At the End of the Year
“Fortunately, the so-called fiscal cliff will soon create an extraordinary second opportunity for a breakthrough compromise,” reads the second sentence in a op-ed written by Former U.S. Treasury Secretary Robert Rubin yesterday on The Wall Street Journal’s website. The op-ed detailed the five main risks our country is facing if Congress is unable to act by the beginning months of 2013 to move a number of key measures to address the aforementioned fiscal cliff. But, while Congress has set itself up for another major battle at the end of the year, they have yet to address the real cause behind any of these issues.
As the Bush-era tax cuts and payroll tax holiday expire, the debt ceiling reached, and the sequester put into effect, Congress will be pressured on all sides to act so that the economy does not collapse. The problem with this situation is with Congress itself. While lawmakers are all too eager to tout fiscal responsibility as their personal mantra, they continue to spend our country into debt, running over $1 trillion in deficits yearly. In the above-mentioned op-ed Rubin cites the debt and deficit as three of the main risks behind the convergence of events:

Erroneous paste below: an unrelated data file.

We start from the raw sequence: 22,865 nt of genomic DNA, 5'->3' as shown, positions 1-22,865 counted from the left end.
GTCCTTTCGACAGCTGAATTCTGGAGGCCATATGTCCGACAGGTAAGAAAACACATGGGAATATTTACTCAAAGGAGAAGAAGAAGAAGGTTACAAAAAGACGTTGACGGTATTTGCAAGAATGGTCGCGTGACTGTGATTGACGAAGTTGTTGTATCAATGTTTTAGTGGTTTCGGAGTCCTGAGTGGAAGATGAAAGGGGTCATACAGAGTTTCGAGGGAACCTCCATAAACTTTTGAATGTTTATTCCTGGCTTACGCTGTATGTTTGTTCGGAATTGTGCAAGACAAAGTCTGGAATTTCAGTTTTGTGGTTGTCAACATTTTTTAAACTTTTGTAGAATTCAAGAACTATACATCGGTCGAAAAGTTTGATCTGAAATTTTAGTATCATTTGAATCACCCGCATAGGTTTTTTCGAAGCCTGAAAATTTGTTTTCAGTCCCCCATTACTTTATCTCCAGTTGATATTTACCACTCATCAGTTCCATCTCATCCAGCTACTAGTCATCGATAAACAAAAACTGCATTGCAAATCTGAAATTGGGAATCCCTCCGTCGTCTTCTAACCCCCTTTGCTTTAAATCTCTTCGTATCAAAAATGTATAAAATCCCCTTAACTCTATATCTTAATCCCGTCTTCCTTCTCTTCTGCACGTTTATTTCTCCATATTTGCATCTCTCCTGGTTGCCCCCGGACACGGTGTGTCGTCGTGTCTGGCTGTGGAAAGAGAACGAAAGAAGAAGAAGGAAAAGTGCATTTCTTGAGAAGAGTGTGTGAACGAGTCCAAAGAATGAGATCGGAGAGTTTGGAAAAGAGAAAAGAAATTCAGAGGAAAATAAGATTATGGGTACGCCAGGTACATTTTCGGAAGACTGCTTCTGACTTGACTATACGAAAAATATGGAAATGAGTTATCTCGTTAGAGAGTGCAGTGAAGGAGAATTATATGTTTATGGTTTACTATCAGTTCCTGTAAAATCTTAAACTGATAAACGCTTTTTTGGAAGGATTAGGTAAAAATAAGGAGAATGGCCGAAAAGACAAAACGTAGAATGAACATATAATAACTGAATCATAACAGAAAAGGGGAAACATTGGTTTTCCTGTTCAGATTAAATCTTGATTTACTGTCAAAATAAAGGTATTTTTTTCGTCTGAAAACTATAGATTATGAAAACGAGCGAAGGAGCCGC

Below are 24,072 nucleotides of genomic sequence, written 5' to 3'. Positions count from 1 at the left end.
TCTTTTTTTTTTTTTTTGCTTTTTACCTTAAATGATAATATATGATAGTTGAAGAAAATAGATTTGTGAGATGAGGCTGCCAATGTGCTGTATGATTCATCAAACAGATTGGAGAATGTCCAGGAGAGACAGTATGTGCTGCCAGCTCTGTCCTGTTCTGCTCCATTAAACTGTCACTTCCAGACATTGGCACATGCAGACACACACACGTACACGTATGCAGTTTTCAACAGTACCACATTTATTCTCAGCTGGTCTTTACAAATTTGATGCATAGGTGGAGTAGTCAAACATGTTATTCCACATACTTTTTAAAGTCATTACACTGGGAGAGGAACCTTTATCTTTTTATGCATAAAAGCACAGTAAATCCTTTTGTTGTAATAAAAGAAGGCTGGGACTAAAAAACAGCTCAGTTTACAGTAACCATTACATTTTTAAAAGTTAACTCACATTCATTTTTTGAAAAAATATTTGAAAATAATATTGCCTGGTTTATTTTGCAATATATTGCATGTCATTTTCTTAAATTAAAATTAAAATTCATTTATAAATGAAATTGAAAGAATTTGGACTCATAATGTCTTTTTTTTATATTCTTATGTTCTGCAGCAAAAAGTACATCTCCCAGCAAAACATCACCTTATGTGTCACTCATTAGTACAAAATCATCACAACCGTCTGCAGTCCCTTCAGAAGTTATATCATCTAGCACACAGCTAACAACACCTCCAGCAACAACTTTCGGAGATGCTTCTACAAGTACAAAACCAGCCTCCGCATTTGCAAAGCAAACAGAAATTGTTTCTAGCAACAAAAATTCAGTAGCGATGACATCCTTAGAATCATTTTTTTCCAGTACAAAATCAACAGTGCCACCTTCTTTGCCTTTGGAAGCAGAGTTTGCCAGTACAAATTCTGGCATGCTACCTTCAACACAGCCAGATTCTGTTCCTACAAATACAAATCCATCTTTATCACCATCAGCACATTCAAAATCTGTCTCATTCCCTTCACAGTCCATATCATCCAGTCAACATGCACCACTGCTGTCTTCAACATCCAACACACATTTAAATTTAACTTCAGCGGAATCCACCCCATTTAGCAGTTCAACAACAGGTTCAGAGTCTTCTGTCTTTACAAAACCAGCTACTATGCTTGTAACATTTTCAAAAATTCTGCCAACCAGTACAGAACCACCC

Three, deficits constrain our capacity to make the public investment critical to competitiveness, growth and widespread income gains. Four, deficits hamper our financial ability to cope with economic weakness or geopolitical events. And five, our fiscal position creates a strong potential for some form of severe macroeconomic distress at an unpredictable time.
While the deficit and debt are providing some of the most urgent political pressure in history—culminating at the end of the year—we see no reason why Congress could not act now to head off this growing storm. Recently in the Senate, votes were taken on five different budget resolutions. None were passed because of politics and instead the country continues to operate without a budget. The end of the year may be the best time for the lawmakers on Capitol Hill to come together and do their job, but we would prefer they instead do it now by passing a budget addressing the factors creating this fiscal cliff, the federal budget deficit and our national debt.